Another motivational theory is cognitive dissonance theory, which assert that when people hold two or more elements of knowledge that despite being relevant to each other are contradictory, they are often dissatisfied (Wietrak et al. 2021). The state of their dissatisfaction is referred to as cognitive dissonance, and hence are motivated to change the inconsistencies and corresponding behavior or attitude. In most cases, when employees’ performance is less than expected, they strive to achieve higher levels of performance to eliminate discrepancies between their output and what is expected of them.

Job characteristic theory states that people are intrinsically motivated to do their jobs to best of their ability when the following conditions, also referred to as job dimensions are met:  autonomy, skill variety, feedback, task significance, task identity (Wietrak et al. 2021). These dimensions influence three psychological factors of motivation, including experienced responsibility, experienced work meaningfulness, and knowledge of results which enhance job satisfaction, job performance, positive organizational outcomes, and low employee absenteeism.  On the other hand, expectancy theory postulates that people behave in a manner that derives specific results. Therefore, people’s motivation is influenced by assumption that their actions will result in certain performance, desired outcome, and whether the achieved outcome is valuable. In this case, financial incentives only enhance value the outcome but employee motivation is achieved if the can leverage their experience, skills, and self-confidence to achieve desired performance, trust in management, and perceived fairness in appraisals, believe that they will obtain financial rewards if meet expectations.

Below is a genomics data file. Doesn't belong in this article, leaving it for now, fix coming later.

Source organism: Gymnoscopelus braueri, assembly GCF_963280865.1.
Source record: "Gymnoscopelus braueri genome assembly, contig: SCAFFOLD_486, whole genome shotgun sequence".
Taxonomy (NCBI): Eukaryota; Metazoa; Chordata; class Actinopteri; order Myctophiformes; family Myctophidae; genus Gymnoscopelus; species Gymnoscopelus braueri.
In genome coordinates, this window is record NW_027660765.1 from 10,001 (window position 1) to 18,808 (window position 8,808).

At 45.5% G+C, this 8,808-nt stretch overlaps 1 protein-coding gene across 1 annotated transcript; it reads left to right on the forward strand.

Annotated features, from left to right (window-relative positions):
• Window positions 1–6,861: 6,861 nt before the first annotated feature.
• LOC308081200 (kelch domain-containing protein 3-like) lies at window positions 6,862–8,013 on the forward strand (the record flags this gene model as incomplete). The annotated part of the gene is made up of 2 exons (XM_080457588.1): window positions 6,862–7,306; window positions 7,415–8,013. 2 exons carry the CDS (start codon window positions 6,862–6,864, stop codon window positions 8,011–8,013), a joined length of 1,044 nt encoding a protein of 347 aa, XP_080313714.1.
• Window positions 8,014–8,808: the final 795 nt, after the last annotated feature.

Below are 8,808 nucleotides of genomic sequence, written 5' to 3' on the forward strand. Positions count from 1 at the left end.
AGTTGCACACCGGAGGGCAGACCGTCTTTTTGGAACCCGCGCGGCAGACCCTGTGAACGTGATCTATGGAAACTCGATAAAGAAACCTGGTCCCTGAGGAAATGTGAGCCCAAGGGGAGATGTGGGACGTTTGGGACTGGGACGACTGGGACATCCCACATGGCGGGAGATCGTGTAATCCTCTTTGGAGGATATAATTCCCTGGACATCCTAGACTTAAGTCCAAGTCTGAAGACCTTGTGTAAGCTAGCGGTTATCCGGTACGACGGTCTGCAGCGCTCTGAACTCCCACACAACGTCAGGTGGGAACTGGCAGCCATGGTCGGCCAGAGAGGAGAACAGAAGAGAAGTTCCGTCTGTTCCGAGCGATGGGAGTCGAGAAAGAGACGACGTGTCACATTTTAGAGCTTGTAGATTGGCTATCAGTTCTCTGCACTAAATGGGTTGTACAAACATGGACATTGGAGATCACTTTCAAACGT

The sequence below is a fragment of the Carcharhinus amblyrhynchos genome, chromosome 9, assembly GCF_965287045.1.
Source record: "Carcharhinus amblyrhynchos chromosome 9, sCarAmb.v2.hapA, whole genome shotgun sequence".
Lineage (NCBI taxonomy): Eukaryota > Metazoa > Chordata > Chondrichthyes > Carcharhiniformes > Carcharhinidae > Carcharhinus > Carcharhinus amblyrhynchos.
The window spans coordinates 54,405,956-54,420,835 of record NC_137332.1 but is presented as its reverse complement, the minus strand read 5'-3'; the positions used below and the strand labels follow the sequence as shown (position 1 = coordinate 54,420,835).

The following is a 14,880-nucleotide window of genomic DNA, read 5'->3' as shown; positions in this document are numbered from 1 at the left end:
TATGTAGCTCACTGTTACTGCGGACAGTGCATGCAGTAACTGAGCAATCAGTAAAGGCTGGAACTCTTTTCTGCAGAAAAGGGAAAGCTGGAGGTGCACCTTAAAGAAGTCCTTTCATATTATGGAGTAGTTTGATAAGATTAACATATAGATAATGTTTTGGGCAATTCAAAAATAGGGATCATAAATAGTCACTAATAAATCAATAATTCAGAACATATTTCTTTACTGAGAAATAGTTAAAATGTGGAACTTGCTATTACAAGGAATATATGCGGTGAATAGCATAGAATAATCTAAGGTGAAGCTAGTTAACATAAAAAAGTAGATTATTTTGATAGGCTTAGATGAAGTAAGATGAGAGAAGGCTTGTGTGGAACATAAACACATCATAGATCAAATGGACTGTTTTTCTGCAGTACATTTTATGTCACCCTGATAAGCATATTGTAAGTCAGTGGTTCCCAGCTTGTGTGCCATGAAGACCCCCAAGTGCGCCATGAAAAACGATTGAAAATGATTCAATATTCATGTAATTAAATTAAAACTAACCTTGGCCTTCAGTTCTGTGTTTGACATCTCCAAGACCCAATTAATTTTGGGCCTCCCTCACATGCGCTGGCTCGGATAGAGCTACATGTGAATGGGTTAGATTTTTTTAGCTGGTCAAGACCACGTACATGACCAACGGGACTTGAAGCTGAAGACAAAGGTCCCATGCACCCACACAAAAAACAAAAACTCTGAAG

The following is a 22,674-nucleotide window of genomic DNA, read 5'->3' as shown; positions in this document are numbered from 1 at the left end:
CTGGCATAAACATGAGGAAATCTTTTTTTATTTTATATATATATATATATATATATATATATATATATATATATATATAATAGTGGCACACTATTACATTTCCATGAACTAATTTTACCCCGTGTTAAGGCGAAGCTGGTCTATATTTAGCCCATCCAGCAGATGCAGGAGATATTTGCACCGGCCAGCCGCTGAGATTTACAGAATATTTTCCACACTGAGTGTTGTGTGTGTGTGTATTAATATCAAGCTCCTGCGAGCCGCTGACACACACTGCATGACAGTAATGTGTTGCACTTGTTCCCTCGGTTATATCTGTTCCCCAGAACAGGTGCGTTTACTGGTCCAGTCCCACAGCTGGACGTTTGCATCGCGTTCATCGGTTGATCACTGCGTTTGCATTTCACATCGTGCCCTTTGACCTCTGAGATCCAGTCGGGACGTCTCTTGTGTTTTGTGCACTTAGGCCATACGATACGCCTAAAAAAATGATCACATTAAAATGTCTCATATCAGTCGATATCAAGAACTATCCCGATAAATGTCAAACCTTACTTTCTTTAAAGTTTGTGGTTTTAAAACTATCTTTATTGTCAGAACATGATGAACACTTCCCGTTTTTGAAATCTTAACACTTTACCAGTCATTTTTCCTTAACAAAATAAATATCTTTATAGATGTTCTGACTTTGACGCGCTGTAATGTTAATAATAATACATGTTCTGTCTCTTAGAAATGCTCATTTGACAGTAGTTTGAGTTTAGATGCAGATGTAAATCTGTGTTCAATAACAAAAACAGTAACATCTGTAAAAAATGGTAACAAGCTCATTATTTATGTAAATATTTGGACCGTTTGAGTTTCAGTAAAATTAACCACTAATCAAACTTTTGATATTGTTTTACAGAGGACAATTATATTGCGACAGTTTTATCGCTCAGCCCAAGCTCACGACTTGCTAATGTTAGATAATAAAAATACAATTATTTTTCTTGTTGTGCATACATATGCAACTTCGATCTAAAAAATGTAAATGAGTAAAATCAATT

Studies have also emphasized discredited theories of motivation, which include Maslow’s hierarchical needs theory and Herzberg’s motivation theory. Maslow’s theory postulates that people are motivated to obtain certain needs, where some have higher precedence than others, and hence given priority such that they are satisfied first before satisfying lower-level needs (Wietrak et al. 2021). Needs are categorized into physical needs, including basic needs, safety needs (emotional security, social stability, predictability, financial security, and order, among others), love and belongingness needs (friendship, affection, trust, intimacy, acceptance), esteem needs (independence, self-esteem, dignity, status, achievement), and self-actualization needs (personal growth, achieving full potential, self-fulfillments, among others). While people seek self-actualization, basic needs take precedence. On the other hand, Herzberg’s motivation theory dictates that employees’ job satisfaction, which directly impacts performance, is influenced by intrinsic factors, also known motivational factors, responsible for improving job satisfaction, and external factors, also known as hygiene factors, that decrease satisfaction (Wietrak et al. 2021). Motivational factors are based on an individual’s desire for growth and they comprise of responsibility, achievement, the nature of the work, and recognition. On the other hand, hygiene factors are extrinsic in nature and comprise of deficiency needs which likely to result in employee dissatisfaction, for instance working conditions, salary, company policies, supervisory support, and interpersonal relationships (Hayes et al. 2006; Senek et al. 2020)